How to Get More Bang for Your Marketing Buck Part 9: Social Media

How to Get More Bang for Your Marketing Buck Part 9: Social Media

In many respects, I have saved the best till last in this series. We’ve already spoken about digital ads, see this post so I am not going to go into those in this blog, but I will say that when used correctly, social media is one of the most powerful tools we have. Free to a degree, although I have recently noticed on Facebook that a little spend really helps bump your organic views up and not just on the posts you are promoting.

Here are our top tips for how to use social media correctly, to help get your best results yet:

  1. Don’t talk about your products and promotions all the time. Think of other things you can share, such as blogs and content from your site, interesting titbits you find on other websites and social media channels, humorous images, gifs and videos – everyone likes a laugh, particularly us Brits.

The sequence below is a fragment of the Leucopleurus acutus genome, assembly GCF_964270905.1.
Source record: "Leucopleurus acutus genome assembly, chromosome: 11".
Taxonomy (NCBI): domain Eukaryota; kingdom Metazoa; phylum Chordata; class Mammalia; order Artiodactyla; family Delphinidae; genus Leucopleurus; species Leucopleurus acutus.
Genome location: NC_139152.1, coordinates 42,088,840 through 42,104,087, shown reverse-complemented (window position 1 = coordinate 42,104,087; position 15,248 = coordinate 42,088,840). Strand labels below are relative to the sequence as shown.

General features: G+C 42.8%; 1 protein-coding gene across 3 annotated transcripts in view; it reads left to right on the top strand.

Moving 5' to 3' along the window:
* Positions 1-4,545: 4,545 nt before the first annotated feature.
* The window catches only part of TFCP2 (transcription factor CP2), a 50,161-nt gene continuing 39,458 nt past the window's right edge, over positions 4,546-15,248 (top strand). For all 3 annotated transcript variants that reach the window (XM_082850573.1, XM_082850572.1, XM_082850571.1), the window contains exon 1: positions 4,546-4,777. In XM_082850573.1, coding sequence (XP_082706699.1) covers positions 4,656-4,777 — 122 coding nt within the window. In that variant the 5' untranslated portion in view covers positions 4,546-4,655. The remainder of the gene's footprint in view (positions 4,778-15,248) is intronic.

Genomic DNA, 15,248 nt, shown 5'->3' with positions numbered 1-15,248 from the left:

2. Engage. Don’t just sit around and wait for people to speak to you: it’s social media. Get out there and socialise. Get involved in conversations, offer advice, and even be the conversation starter.
  3. Follow to get followers. You must expect to follow people when you are starting out on Twitter, Instagram and Pinterest. There’s no point in not doing so, creating all this content and nobody really seeing it.
  4. Do Google+. You do not have to understand it, just utilise it as it really makes Google look more favourably on your site. Share stuff to your own page, but also look to join relevant groups and share your posts in these for maximum exposure.